No diving today but a chance to do some theory , indeed two diver grade exams were set and passed so while almost a complete wash out (No practical lessons today- ed), I really enjoyed a grand day out.

Dolphins at Insh Island, Easdale: 6th October 2013

06:00 am, What! Another early start ! It’s that time of year when dragging yourself out of bed while it is still dark to go diving is a real test but we did well arriving on time at the club shed to load the boat and set off for Oban. The objective of the day was to firstly get some diving in and to allow Neil to complete his Dive Management practical session.

Plans were a little fluid this weekend with a couple of people coming down with colds and back problems but such was the turn out that we still had a full boat , a good chance to get Deep Dancer out and exercise her engine putting in some time on the water. Of course the first problem was starting the engine which was reticent to say the least, still we are getting very adept and cleaning the plugs, ululating and rending cloth before Paul laid his hands upon the console and she coughed into life. With a boat brief and radio check completed it was time to get the show on the road! So a couple of extra checks to ensure the gear linkage was secure and that we could stop and restart the engine and we were away.

The trip down to Insh Island was rough and Paul did a good job punching his way through a nasty chop to arrive at the northern end of the Island. The small Island and the skerries were not an option today due to the swell and waves but there was sufficient shelter in the little bay to the NE of the Island to allow safe diving. Chris and Euan were first in and found a sandy bottom, good for a few shells but not of great interest. The visibility was reasonable though a fine sand stirred up easily the tide then drifted it with you so you had to continuously move out of the silt trail you raised. The divers found themselves in an eddy and having tried to go south in the direction of the tide eventually gave up and drifted North where the current took them. Towards the end of the dive they reached the reef that joins Insh to the Northern skerries where small walls provided a little interest. Unfortunately the current meant that the dragging an SMB stopped the divers sheltering in the kelp and they surfaced slightly earlier than plan. Mo and Fred went in in a similar place and reported a reasonable dive within the bay, having a good long dive and making a safe ascent. A quick change over on the boat and the dive manager sent the next wave in who followed the edge of the reef taking a few photos and picking up the occasional scallop.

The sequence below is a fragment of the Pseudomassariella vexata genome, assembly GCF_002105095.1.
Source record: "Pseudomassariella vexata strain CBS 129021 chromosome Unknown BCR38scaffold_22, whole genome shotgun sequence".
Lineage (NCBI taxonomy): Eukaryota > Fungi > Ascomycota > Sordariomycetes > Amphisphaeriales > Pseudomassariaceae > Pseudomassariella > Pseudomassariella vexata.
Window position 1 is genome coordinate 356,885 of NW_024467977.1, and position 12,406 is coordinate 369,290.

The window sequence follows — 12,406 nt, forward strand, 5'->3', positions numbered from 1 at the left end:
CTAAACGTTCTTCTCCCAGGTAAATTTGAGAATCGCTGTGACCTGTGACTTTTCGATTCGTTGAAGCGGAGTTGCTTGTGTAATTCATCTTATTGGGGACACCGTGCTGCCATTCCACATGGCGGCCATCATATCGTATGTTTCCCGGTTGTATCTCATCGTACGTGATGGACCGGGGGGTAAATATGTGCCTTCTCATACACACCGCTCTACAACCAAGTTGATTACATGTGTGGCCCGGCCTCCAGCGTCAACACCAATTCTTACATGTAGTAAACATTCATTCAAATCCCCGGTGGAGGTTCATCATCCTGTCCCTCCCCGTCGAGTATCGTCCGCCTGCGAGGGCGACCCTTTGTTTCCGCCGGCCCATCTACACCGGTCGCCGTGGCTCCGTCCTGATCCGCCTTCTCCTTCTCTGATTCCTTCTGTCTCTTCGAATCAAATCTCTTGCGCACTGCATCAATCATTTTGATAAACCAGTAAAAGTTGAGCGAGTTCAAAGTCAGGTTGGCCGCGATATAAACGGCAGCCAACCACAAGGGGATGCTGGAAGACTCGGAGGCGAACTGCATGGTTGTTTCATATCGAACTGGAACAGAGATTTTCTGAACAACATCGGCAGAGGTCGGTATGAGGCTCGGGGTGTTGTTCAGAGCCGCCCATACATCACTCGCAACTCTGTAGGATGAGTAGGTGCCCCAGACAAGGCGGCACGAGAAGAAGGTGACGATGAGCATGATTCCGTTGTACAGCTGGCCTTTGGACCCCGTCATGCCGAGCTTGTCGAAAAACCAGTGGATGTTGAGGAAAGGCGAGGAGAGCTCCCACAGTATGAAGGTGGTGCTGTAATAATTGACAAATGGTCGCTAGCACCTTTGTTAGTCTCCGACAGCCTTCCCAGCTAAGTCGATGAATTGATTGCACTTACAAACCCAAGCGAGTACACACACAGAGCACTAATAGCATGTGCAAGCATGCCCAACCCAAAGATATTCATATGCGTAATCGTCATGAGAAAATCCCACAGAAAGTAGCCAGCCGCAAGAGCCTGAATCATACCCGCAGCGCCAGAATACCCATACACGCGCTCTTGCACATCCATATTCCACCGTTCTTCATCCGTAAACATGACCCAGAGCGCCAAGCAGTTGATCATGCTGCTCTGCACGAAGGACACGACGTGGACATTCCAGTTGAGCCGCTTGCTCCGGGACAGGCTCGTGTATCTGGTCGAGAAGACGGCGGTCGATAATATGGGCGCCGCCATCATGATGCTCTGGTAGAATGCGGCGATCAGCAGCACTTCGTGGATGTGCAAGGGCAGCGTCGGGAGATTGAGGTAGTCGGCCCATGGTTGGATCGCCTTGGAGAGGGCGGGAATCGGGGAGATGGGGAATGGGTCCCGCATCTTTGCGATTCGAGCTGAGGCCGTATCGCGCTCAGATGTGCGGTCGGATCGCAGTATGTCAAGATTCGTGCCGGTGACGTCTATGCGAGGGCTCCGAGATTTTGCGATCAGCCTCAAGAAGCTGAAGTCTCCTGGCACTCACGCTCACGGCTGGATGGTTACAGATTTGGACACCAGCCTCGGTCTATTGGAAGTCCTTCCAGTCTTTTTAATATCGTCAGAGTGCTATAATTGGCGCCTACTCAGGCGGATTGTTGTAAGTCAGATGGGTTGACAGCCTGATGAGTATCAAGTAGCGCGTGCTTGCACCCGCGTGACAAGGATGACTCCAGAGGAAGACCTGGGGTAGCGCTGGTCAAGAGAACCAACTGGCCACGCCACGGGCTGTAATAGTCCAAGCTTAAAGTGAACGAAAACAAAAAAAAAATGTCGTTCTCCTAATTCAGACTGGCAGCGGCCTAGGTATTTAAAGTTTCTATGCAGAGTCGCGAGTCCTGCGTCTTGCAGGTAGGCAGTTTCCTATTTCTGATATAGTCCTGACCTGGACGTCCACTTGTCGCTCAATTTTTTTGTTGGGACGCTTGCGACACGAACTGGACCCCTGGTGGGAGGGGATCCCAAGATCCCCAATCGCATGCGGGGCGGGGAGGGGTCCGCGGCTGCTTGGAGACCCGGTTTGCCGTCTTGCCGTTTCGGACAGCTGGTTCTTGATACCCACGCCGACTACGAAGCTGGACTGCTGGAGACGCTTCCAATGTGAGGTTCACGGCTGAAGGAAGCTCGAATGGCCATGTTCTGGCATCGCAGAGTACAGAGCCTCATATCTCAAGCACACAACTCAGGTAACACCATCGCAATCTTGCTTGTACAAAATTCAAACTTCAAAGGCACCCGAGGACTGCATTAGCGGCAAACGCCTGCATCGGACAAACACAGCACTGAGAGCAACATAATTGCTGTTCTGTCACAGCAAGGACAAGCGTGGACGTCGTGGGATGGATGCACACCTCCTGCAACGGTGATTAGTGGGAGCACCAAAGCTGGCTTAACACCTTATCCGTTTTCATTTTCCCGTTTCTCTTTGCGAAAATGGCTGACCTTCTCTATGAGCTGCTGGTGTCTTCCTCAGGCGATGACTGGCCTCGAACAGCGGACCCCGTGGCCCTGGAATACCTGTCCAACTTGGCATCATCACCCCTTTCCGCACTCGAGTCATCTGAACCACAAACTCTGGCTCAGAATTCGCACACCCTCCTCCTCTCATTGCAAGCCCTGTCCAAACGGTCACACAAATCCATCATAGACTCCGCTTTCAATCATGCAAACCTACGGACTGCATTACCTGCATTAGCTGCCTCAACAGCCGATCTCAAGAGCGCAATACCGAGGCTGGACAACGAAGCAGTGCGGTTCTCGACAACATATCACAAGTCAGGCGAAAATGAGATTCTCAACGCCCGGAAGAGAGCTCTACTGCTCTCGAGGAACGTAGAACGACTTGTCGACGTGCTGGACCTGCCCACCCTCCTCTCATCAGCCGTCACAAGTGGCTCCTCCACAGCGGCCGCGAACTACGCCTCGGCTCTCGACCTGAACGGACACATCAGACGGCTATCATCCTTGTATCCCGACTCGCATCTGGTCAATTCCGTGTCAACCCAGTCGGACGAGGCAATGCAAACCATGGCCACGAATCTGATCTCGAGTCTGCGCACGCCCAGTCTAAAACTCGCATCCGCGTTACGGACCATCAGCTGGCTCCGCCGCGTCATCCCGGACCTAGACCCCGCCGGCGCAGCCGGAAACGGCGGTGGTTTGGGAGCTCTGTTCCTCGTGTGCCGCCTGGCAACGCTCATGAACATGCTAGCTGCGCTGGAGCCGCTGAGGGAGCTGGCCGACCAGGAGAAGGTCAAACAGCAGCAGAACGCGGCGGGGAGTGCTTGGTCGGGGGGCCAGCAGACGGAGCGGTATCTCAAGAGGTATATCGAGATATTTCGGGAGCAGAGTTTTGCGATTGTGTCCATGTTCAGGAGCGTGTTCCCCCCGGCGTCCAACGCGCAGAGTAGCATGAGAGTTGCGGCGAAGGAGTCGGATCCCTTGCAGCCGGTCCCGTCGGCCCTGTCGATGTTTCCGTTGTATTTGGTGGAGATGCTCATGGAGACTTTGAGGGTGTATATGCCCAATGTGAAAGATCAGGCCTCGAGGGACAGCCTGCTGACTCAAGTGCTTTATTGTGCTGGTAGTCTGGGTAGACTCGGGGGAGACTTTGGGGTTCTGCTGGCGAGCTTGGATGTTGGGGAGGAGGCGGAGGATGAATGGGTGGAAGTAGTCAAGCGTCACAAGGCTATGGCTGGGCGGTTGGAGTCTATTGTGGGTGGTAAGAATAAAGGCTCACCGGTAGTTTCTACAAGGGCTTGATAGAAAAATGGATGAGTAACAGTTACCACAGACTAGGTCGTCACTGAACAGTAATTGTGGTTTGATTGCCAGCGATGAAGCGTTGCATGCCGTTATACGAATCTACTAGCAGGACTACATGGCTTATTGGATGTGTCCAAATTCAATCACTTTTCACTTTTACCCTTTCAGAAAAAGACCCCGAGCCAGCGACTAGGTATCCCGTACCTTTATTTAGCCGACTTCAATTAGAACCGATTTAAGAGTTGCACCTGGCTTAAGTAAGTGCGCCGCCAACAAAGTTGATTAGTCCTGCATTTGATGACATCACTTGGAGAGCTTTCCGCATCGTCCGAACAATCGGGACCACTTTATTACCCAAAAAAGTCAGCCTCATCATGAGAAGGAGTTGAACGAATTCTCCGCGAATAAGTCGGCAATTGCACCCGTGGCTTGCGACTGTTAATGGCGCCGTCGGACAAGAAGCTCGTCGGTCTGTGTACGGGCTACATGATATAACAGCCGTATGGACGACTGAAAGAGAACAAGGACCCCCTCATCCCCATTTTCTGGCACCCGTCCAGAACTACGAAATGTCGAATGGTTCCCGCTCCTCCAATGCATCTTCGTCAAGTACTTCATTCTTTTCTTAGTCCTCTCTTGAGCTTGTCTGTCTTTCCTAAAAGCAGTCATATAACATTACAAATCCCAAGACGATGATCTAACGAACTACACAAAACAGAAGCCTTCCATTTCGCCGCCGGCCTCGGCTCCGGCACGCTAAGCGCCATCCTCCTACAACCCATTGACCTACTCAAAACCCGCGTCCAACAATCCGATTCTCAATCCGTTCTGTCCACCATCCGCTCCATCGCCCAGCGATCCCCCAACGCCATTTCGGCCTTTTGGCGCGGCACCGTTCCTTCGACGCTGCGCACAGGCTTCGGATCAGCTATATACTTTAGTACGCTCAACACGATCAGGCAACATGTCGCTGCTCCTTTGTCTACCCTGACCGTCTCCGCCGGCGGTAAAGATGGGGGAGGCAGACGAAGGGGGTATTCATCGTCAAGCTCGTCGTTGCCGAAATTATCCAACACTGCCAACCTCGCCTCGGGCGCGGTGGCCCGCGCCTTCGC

With a full team recovered we decided to head back to Puffin dive center rather than go across to Easdale for lunch as the afternoon was chasing. The trip back proved to be one of the great highlight of our diving this year and goes to show that diving off boats is about the day as much as about time in the water. Half way back the shout went up ‘Dolphin’ and we throttled back to watch. Initially a few animals were surfacing and we weren’t sure how many there were, three or five perhaps. Clearly something was going on and as we watched a tight group started splashing about with much tail waving, a smell of fish suggested they could have been feeding but it was most likely that the smell emanated for the old diver that we keep in the stern of the boat. However the splashing was only the prelude to the main act , dolphins started to jump with supreme grace and it was slight disappointing when the school drifted away from us. With everyone enthralled we set again towards Puffin but the dolphins decided they had not finished with us and started jumping, easily clearing six or even eight feet out of the water. Initially in ones and twos, some right next to the boat and then in synchronized form giving us the kind of show you would have paid top dollar for in Orlando. Here it was off the West coast for free !